Print version ISSN 0104-7930
On-line version ISSN 1678-4936
J. Venom. Anim. Toxins vol. 3 n. 1 Botucatu 1997
Bothrops alternatus ENVENOMING IN YOUNG DOGS
1 School of Veterinary Medicine, Universidad Nacional del Nordeste, Corrientes, Argentina, 2 Laboratory of Histopathology of the School of Veterinary Medicine, Universidad Nacional del Nordeste, Corrientes, Argentina
ABSTRACT. Bothrops alternatus venom was intramuscularly inoculated (3 mg/kg) into 12 dogs, 30 to 65 days old. Spontaneous bleeding commenced twenty minutes later. Blood samples obtained 3 and 20 minutes after venom inoculation presented spontaneous clotting formation. Plasmatic fibrinogen decreased within 3 minutes. Partial thromboplastin time (PTT) and one-stage prothrombin time (PT) were found. Plasma did not coagulate 40 minutes after inoculation. Platelet counts did not vary but their function was altered.
Histopathology pointed out severe muscular necrosis and massive hemorrhage in the inoculation area. Regional ganglia showed intense hemorrhage. The 45 and 65-day-old animals showed alveolar thickening of the septum and generalized congestion, but the 30-day-old animals showed thrombosis of small arteries and arterioles. Renal lesions were different with the age. Cortical tubular necrosis was present in puppies, and intense cortical tubular hydropic degeneration was present in adult dogs. Thymus hemorrhage and necrosis were present.
KEY WORDS: dogs, Bothrops alternatus, coagulation, histopathology.
Bothrops alternatus envenoming is one of the most frequent snake accident in Argentina. However, we could not obtain information about this particular type of envenoming. The study of this type of accident started by finding the DL50 of B. alternatus in our laboratory animals. The DL50 was 55.86 µg/20g mouse.
A total of 12 dogs, 30 and 65 days old, weighing around 1.900 kg were inoculated with 3 mg/kg of B. alternatus venom.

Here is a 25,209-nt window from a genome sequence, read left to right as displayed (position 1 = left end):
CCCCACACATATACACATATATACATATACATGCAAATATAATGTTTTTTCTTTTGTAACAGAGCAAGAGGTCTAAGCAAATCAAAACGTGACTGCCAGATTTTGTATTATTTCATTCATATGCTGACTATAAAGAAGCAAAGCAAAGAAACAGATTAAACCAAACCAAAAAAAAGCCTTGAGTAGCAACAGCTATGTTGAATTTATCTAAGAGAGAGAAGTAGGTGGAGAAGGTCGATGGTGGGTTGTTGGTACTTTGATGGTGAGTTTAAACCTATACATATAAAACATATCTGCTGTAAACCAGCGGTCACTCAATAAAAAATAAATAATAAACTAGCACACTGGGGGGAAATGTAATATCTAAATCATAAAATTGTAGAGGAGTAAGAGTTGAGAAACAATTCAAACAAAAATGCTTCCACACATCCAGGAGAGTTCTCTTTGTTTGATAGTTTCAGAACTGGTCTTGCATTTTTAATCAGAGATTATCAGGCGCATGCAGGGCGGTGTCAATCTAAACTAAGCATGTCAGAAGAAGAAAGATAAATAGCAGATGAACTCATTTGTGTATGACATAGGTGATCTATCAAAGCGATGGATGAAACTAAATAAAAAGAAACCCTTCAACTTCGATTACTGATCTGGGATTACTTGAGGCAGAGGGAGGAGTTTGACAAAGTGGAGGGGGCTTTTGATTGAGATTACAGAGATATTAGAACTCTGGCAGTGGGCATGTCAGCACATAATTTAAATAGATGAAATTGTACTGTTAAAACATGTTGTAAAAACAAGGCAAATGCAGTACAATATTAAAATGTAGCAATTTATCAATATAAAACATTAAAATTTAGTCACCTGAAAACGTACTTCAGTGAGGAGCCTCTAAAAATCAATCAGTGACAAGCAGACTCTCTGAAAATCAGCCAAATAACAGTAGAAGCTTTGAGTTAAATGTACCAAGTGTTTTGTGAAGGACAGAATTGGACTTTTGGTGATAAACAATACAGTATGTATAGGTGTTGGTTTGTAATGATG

Blood samples were collected before inoculation and 3, 20 and 40 minutes after inoculation in 3.8% citrate solution.
We evaluated platelet count in a Newbauer hemacytometer and its functionality by bleeding time (Dukes' method). The intrinsic system of coagulation was controlled by the determination of activated partial thromboplastin time (APTT) with kaolin(2). The extrinsic system was controlled by one-stage prothrombin time (PT) or Quick Time(2). Plasmatic fibrinogen was determined by Clauss' methods.
Each animal was clinically checked and the observation was completed with necropsy data because the dogs died between 12 and 24 hours after venom inoculation. Different tissue samples were obtained in 10% formol for histopathology examination.
Around 2 minutes after envenoming, all the animals showed intense pain. They were moaning and howling with flexion of the affected member. The dogs also defecated and urinated. They stopped walking and laid down. They also showed tachycardia and mydriasis. Within a short time, edema was present in the area of inoculation. Spontaneous bleeding appeared at the site of inoculation and at the incision made to measure the bleeding time. Only one animal showed hemorrhage on the tongue 7 hours after inoculation.